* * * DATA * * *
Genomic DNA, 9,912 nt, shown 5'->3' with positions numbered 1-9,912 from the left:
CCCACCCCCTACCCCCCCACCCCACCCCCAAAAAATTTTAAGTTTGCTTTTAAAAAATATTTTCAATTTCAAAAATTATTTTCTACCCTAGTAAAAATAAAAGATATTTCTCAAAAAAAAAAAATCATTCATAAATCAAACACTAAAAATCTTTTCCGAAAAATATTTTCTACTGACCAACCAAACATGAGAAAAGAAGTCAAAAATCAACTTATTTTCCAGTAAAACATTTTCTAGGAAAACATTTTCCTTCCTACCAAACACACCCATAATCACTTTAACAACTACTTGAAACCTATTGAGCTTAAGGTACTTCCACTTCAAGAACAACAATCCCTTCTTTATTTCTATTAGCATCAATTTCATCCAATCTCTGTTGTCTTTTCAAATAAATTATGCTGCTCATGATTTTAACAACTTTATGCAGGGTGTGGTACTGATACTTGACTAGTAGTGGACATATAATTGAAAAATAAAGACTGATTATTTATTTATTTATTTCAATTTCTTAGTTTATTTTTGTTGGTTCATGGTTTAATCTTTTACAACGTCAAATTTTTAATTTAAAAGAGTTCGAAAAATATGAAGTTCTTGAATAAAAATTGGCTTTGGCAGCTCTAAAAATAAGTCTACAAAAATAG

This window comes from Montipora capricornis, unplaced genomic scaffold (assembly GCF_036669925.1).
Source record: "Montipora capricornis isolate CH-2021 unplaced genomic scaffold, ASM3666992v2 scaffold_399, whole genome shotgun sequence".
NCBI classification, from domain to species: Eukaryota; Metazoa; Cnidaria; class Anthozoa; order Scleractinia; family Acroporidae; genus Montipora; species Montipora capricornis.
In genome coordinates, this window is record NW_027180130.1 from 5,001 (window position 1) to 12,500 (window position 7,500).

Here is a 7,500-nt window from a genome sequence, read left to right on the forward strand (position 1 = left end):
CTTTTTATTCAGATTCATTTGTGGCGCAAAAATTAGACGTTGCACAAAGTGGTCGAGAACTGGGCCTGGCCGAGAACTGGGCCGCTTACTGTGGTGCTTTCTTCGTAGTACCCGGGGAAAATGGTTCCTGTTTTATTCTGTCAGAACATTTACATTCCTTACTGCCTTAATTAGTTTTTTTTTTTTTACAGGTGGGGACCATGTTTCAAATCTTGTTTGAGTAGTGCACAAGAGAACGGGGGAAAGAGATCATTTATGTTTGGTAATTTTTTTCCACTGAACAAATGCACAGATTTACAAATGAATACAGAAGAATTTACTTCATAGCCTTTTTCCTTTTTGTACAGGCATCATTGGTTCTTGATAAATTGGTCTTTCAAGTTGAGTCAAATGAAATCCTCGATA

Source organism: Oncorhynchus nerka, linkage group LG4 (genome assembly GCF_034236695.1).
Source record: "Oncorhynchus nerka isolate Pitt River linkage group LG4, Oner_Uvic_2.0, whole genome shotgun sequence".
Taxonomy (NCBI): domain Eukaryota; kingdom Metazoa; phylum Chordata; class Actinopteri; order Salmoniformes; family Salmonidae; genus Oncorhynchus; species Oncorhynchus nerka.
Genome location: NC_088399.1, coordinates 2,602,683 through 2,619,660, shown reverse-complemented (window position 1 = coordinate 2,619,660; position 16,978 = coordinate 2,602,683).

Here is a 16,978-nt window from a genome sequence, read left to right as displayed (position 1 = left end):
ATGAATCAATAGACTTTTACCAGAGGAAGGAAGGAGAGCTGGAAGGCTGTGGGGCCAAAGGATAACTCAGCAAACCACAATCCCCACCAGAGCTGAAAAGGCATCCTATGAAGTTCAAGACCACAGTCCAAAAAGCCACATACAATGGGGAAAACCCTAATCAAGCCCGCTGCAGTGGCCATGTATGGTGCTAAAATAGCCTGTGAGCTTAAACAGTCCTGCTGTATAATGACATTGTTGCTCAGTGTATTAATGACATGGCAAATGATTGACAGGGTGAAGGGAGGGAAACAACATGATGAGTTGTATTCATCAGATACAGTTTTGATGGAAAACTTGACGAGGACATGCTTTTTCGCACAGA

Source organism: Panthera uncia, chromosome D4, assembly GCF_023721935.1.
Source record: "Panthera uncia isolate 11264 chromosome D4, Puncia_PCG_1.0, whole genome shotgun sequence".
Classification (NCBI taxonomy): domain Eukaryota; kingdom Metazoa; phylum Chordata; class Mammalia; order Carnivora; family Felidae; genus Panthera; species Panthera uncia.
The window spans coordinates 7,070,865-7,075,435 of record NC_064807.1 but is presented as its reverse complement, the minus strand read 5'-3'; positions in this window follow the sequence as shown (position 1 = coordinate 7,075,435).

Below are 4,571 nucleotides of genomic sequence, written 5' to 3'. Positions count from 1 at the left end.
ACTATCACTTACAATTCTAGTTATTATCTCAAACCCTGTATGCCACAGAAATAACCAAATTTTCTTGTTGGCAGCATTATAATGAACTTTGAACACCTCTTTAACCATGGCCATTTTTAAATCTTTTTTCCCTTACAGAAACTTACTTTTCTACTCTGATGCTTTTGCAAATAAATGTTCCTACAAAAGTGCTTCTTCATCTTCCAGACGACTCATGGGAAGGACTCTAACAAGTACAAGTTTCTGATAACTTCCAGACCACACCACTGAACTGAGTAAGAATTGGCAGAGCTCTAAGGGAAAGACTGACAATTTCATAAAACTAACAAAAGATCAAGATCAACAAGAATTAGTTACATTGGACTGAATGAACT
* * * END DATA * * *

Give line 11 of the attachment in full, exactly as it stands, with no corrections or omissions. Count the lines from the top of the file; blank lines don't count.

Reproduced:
Taxonomy (NCBI): domain Eukaryota; kingdom Metazoa; phylum Chordata; class Actinopteri; order Salmoniformes; family Salmonidae; genus Oncorhynchus; species Oncorhynchus nerka.